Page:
Peter Sagan of Liquigas, a former World Junior Mountain Bike Champion, confirmed his growing stature as an exciting young talent on the road by taking victory in Stage 3 at Aurillac in Paris-Nice today.
The 20-year-old Slovak rider’s win puts him second in the general classification, six seconds behind the Team Saxo Bank rider Jens Voigt, whose fourth place finish today was enough for him to wrest the race leader’s yellow jersey from Rabobank’s Lars Boom, whom he had finished second to in Sunday’s Prologue.
Britain’s David Millar of Garmin-Transitions lies fourth in the general classification, behind defending champion Luis-Leon Sanchez of Caisse d’Epargne in third, and tomorrow’s testing stage from Maurs to Mende is likely to prompt a further shake-up in the standings.
Voigt’s leadership of the race confirms the popular rider’s recovery from the horrific crash on the descent of the Petit Col du St-Bernard that left him in hospital with concussion and a fractured cheekbone during Stage 16 of last year’s Tour de France.
Sagan and Voigt were among five riders – Joaquim Rodriquez of Katusha, Tony Martin of HTC Columbia and none other than Astana’s Alberto Contador were the others – who followed AG2R’s Nicolas Roche as the Irish champion attacked on the days final climb, the group managing to keep just ahead of the pursuing pack on the 3-kilometre descent to the line. Roche, despite instigating the attack, came a disappointing third.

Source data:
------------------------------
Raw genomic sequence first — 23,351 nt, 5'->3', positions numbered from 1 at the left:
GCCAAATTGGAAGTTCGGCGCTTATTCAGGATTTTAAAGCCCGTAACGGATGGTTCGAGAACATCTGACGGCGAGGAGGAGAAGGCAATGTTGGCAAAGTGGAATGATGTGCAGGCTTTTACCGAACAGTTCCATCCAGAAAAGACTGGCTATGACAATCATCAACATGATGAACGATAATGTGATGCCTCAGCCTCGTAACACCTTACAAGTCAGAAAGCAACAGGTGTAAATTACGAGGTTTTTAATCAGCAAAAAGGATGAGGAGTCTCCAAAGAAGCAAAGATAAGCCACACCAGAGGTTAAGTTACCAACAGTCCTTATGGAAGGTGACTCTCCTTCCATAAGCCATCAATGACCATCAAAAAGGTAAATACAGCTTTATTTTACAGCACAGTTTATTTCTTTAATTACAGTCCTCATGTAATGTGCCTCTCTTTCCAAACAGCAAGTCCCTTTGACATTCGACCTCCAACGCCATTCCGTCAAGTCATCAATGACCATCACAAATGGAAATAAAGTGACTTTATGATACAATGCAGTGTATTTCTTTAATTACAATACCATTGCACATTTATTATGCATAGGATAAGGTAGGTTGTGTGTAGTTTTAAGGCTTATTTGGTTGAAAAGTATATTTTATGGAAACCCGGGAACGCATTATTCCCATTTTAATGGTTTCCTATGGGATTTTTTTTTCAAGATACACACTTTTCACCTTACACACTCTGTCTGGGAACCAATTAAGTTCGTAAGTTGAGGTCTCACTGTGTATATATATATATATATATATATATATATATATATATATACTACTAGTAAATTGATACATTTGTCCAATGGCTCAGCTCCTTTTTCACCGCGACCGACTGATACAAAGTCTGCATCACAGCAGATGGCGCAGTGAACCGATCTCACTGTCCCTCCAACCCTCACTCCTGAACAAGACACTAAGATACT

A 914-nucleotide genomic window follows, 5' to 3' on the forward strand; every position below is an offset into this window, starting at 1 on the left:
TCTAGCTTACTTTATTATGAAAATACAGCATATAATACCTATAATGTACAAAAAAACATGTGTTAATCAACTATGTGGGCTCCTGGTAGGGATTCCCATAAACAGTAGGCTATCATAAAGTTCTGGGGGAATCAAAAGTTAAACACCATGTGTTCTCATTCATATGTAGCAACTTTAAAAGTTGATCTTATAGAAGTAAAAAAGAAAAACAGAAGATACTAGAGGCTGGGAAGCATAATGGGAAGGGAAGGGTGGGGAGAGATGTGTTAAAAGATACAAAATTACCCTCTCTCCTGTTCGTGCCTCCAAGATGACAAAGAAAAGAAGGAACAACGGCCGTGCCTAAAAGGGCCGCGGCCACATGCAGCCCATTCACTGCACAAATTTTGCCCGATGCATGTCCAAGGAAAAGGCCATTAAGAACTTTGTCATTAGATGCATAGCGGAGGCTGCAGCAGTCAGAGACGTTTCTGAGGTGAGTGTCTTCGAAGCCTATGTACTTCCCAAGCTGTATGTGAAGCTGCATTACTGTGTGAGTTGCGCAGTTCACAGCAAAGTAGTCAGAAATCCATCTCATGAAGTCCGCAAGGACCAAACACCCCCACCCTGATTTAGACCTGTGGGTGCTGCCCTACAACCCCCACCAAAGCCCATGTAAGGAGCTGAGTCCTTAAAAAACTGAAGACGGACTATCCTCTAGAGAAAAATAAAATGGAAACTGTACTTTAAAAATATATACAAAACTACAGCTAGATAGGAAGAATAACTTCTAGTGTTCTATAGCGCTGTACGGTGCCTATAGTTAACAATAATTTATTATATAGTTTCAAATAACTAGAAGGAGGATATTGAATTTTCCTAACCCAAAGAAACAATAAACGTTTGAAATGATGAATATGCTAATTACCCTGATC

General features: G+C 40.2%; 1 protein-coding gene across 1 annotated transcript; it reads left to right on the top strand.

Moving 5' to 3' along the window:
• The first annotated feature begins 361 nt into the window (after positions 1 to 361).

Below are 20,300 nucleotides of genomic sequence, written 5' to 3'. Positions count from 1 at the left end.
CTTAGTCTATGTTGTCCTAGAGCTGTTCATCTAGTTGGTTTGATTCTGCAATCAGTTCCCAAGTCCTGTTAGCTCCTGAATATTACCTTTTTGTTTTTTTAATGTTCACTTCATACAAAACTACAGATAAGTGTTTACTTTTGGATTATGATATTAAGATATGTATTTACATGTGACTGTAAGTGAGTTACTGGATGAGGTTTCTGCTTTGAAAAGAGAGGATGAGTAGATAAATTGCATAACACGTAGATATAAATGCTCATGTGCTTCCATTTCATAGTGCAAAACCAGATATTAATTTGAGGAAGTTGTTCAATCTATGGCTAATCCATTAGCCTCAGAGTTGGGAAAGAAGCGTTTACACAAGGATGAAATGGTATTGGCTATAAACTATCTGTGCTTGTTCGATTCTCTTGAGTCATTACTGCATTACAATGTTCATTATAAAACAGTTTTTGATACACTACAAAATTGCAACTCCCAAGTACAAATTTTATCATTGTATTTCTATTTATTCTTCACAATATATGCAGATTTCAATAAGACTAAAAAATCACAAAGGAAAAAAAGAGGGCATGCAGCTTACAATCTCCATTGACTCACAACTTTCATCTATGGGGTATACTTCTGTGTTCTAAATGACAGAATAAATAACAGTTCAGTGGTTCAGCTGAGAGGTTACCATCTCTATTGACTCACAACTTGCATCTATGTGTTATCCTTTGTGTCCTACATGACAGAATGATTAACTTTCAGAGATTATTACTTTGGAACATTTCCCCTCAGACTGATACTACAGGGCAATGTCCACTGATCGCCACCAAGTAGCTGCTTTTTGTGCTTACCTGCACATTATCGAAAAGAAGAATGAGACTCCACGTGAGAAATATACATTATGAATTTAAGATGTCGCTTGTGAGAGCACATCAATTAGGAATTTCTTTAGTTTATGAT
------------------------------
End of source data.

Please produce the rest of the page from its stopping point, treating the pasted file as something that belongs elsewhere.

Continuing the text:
Billed as The Race to the Sun, Paris-Nice failed to live up to that name today as the departure from Saint Junien was thrown into chaos by snow, which meant that race organisers shortened the route, with the riders instead starting at the 53 kilometre point, reducing the stage to 153 kilometres.
Born in Scotland, Simon moved to London aged seven and now lives in the Oxfordshire Cotswolds with his miniature schnauzer, Elodie. He fell in love with cycling one Saturday morning in 1994 while living in Italy when Milan-San Remo went past his front door. A daily cycle commuter in London back before riding to work started to boom, he's been news editor at road.cc since 2009. Handily for work, he speaks French and Italian. He doesn't get to ride his Colnago as often as he'd like, and freely admits he's much more adept at cooking than fettling with bikes.